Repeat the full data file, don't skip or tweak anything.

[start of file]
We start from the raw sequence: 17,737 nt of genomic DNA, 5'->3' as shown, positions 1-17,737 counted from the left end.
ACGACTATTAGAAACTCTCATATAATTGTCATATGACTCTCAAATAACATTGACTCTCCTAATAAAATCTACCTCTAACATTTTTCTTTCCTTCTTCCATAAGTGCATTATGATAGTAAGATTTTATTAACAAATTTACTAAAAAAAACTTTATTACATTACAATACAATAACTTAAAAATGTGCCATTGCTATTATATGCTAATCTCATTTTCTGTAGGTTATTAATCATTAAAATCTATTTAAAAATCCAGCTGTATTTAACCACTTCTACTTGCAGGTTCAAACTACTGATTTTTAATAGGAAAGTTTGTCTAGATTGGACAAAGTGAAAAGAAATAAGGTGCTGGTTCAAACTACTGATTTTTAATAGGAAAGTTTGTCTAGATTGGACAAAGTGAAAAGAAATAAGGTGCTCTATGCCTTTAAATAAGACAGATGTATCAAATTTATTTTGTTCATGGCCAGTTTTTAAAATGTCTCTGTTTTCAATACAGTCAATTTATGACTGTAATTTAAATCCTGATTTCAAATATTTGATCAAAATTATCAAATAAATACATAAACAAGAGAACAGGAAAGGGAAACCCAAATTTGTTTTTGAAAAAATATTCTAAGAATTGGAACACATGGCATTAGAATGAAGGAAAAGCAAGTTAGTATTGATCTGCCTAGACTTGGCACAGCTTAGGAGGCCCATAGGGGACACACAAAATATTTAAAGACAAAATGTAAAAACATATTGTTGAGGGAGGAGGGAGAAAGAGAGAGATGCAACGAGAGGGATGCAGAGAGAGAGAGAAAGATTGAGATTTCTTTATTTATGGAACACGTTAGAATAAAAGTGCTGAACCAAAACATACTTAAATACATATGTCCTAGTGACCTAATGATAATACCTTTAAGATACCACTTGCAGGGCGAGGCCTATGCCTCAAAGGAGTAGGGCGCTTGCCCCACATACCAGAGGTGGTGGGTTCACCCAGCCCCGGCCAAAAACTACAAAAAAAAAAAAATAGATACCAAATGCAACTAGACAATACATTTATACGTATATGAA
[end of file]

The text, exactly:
We start from the raw sequence: 17,737 nt of genomic DNA, 5'->3' as shown, positions 1-17,737 counted from the left end.
ACGACTATTAGAAACTCTCATATAATTGTCATATGACTCTCAAATAACATTGACTCTCCTAATAAAATCTACCTCTAACATTTTTCTTTCCTTCTTCCATAAGTGCATTATGATAGTAAGATTTTATTAACAAATTTACTAAAAAAAACTTTATTACATTACAATACAATAACTTAAAAATGTGCCATTGCTATTATATGCTAATCTCATTTTCTGTAGGTTATTAATCATTAAAATCTATTTAAAAATCCAGCTGTATTTAACCACTTCTACTTGCAGGTTCAAACTACTGATTTTTAATAGGAAAGTTTGTCTAGATTGGACAAAGTGAAAAGAAATAAGGTGCTGGTTCAAACTACTGATTTTTAATAGGAAAGTTTGTCTAGATTGGACAAAGTGAAAAGAAATAAGGTGCTCTATGCCTTTAAATAAGACAGATGTATCAAATTTATTTTGTTCATGGCCAGTTTTTAAAATGTCTCTGTTTTCAATACAGTCAATTTATGACTGTAATTTAAATCCTGATTTCAAATATTTGATCAAAATTATCAAATAAATACATAAACAAGAGAACAGGAAAGGGAAACCCAAATTTGTTTTTGAAAAAATATTCTAAGAATTGGAACACATGGCATTAGAATGAAGGAAAAGCAAGTTAGTATTGATCTGCCTAGACTTGGCACAGCTTAGGAGGCCCATAGGGGACACACAAAATATTTAAAGACAAAATGTAAAAACATATTGTTGAGGGAGGAGGGAGAAAGAGAGAGATGCAACGAGAGGGATGCAGAGAGAGAGAGAAAGATTGAGATTTCTTTATTTATGGAACACGTTAGAATAAAAGTGCTGAACCAAAACATACTTAAATACATATGTCCTAGTGACCTAATGATAATACCTTTAAGATACCACTTGCAGGGCGAGGCCTATGCCTCAAAGGAGTAGGGCGCTTGCCCCACATACCAGAGGTGGTGGGTTCACCCAGCCCCGGCCAAAAACTACAAAAAAAAAAAAATAGATACCAAATGCAACTAGACAATACATTTATACGTATATGAA